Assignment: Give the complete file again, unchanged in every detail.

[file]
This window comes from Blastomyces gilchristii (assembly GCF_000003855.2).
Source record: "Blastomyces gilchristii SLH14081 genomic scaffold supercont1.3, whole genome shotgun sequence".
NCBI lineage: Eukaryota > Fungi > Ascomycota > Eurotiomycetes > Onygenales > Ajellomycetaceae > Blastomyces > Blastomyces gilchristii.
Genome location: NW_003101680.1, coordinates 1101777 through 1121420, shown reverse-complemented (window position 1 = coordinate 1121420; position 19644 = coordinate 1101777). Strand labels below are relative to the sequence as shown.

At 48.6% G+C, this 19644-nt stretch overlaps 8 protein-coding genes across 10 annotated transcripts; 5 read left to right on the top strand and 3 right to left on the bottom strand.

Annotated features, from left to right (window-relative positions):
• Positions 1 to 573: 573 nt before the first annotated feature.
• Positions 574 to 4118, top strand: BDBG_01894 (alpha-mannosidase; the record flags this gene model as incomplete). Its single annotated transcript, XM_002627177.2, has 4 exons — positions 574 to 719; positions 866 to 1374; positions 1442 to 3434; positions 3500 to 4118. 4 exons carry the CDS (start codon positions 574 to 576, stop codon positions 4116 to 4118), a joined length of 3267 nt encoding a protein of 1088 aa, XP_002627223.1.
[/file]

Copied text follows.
This window comes from Blastomyces gilchristii (assembly GCF_000003855.2).
Source record: "Blastomyces gilchristii SLH14081 genomic scaffold supercont1.3, whole genome shotgun sequence".
NCBI lineage: Eukaryota > Fungi > Ascomycota > Eurotiomycetes > Onygenales > Ajellomycetaceae > Blastomyces > Blastomyces gilchristii.
Genome location: NW_003101680.1, coordinates 1101777 through 1121420, shown reverse-complemented (window position 1 = coordinate 1121420; position 19644 = coordinate 1101777). Strand labels below are relative to the sequence as shown.

At 48.6% G+C, this 19644-nt stretch overlaps 8 protein-coding genes across 10 annotated transcripts; 5 read left to right on the top strand and 3 right to left on the bottom strand.

Annotated features, from left to right (window-relative positions):
• Positions 1 to 573: 573 nt before the first annotated feature.
• Positions 574 to 4118, top strand: BDBG_01894 (alpha-mannosidase; the record flags this gene model as incomplete). Its single annotated transcript, XM_002627177.2, has 4 exons — positions 574 to 719; positions 866 to 1374; positions 1442 to 3434; positions 3500 to 4118. 4 exons carry the CDS (start codon positions 574 to 576, stop codon positions 4116 to 4118), a joined length of 3267 nt encoding a protein of 1088 aa, XP_002627223.1.